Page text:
Why It’s So Hard To Talk About Racism

Why It’s So Hard To Talk About Racism July 19, 2019

I am no stranger to disagreements. My friends on Facebook are very used to engaging in very long conversations online about differences in Theology, Doctrine and Philosophy.

Even when others become agitated and even hurl personal insults at me in the process of dialog over such issues, I’ve always maintained a measure of grace for them, and often try to disarm the situation with humor and grace, whenever I can.

Some people say I have too much grace and patience for people who insult me over such issues, but I’ve learned that it’s very important to model the love of Christ – especially in situations where we disagree.

However, when I disagree with someone about Theology, I can quite easily disengage emotionally and not take it in. But with Racism, it’s very hard for me not to feel contempt for the person on the other side of that argument.

I often struggle to find grace for people who justify treating another human being as an inferior – especially if that person claims to love Jesus [who was brown].

I think part of the reason for this is that, on issues of Theology, I can relate to the person who disagrees with me. Often, the things they believe are things I once believed myself only a few years ago. So, because I can understand why they think that way, I can easily step back and see things from their position. Mostly because I once held that same position.

But, when it comes to Racism, I really can’t understand. I don’t relate at all to that point of view. I can’t find common ground with that person because, at my core, that way of thinking is repulsive to me. And it always has been.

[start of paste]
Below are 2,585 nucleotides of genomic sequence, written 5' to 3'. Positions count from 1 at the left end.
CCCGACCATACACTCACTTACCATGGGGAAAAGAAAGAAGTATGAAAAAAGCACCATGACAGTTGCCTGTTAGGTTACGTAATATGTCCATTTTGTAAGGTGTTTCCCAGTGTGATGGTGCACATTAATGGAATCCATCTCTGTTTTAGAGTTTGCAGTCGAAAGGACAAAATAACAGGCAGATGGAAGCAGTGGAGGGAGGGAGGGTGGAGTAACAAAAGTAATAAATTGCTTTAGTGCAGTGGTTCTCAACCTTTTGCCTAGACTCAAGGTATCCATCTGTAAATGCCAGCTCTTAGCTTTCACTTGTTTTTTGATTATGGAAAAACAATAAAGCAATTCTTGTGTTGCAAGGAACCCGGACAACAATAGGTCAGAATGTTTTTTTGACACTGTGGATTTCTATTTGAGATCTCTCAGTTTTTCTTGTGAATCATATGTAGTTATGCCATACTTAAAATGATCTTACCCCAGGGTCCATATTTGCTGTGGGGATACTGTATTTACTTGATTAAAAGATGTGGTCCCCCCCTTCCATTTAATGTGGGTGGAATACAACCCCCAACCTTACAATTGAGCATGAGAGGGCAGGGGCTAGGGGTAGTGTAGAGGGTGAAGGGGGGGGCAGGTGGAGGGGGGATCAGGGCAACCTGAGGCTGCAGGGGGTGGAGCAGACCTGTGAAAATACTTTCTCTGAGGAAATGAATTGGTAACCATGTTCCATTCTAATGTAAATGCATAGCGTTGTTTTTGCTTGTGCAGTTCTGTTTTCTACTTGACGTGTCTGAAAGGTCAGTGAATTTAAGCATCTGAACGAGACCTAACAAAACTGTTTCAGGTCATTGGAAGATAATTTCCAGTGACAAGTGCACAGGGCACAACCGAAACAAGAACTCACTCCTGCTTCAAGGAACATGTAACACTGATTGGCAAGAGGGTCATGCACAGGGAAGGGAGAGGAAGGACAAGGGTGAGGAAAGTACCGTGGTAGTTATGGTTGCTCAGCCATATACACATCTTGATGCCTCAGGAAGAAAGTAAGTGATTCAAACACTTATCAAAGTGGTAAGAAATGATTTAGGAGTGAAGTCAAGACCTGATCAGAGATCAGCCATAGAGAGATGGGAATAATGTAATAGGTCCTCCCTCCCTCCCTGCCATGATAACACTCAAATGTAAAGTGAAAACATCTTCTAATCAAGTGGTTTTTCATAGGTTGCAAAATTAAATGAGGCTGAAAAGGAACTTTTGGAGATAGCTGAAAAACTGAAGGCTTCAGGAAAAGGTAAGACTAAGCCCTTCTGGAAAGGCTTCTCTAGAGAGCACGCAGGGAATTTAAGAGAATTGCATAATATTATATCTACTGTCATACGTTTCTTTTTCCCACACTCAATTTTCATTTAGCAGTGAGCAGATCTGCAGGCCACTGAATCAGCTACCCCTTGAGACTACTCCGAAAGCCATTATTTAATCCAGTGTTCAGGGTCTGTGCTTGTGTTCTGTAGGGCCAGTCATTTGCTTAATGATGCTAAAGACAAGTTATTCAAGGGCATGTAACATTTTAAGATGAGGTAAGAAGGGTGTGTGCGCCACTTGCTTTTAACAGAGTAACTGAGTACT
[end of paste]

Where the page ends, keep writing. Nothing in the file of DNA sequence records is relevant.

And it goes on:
I think it’s partly because I was born in a very small town in Tennessee where racism and bigotry was “normal” and I moved away from that part of the country at a very young age; long before any of that way of thinking could sink into my brain.

From that small town in Tennessee we moved to an even smaller town in Southwest Texas where I was the minority white kid at a predominantly Hispanic school. But, I was too young to notice that I was different and no one around me treated me differently because I was white. So, to me, those other kids were just my friends. I didn’t learn to see them as anything other than my friends.

Honestly, the only times I ever encountered blatant racism was when I would go back to visit family and friends in that small Tennessee town. That’s where I heard them talk about black people in horrible ways, and make jokes about Mexican people that I knew were hateful and not based on reality but on some underlying bigotry.

So, I learned to hate racism from an early age, I guess. And that’s why, today, I can tolerate almost anything other than racism and bigotry. Nothing sets me off like racial hatred.

Now, I sometimes hear from other white people that they are victims of “reverse racism” because a black person or another person of color once treated them poorly. If that was you, I’m sorry. It certainly isn’t easy to be treated unfairly because of your race. But, I don’t think that’s anywhere near the same as what people of color experience every waking moment of their lives.